Perrier-Jouët began life as a humble Epernay-based cork-supplier, started by Pierre-Nicolas Perrier and his wife Adèle Jouët in 1811.

Purchasing the premises in which Perrier-Jouët is made to this day, the house was at the forefront of innovation and quality. Using fruit from the Avize and Cramant vineyards in France's Champagne region - vineyards which still produce superlative grapes nearly 200 years later - the French house was the first to recognise the virtues that fine chardonnay grapes bring to the assemblage and it soon began to export. In 1815, the Epernay house's first shipments went to Great Britain, and in 1837, straw-filled baskets carrying a cargo of 2,000 bottles of Perrier-Jouët arrived in New York, a delivery that was pivotal in extending champagne's popularity from France to the far corners of the world.

When Pierre Nicolas died in 1854, the house was passed to his son Charles Perrier, another visionary innovator. Charles had no children so, in 1874, he passed on the firm to his nephew Henri Gallice. Much like his predecessors, the young Gallice had met painters, sculptors and creative types who were playing key roles in the new wave of decorative arts sweeping the western world.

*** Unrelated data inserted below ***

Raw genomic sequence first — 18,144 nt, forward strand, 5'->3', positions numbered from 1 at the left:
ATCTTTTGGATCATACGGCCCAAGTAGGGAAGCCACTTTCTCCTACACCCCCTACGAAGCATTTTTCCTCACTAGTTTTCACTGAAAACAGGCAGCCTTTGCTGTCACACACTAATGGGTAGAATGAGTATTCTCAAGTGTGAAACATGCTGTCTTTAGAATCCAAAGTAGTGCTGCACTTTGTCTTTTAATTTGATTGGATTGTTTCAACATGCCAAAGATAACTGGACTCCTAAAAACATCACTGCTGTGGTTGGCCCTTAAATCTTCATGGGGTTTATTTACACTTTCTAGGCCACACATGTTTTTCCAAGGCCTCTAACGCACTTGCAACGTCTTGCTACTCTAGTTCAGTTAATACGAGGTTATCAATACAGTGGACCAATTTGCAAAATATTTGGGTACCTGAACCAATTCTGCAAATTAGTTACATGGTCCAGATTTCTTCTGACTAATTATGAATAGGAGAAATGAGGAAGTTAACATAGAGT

Gallice was keen to continue the house's philosophy, perpetuating an appreciation of fine art and spent a great deal of time trying to improve the house's packaging and label design. In 1902, he commissioned Émile Gallé to design a new bottle. But the evocative edition, decorated with Gallé's design was, initially at least, underappreciated and ended up being stored in one of Perrier-Jouët cellars until 1964 when four examples were discovered. These were considered so beautiful that the house resolved to fill them with an equally fine champagne. Satisfied that the quality of both bottle and bubbles were now perfectly matched, the Belle Époque prestige cuvée was re-released a few years later to celebrate the 70th birthday of American jazz legend Duke Ellington at the Alcazar restaurant in Paris.

Depicted at the height of their freshness and vitality, the Japanese white anemones became representative of a brand that used an emerging field of artistic expression to symbolise a champagne with a unique consistency.

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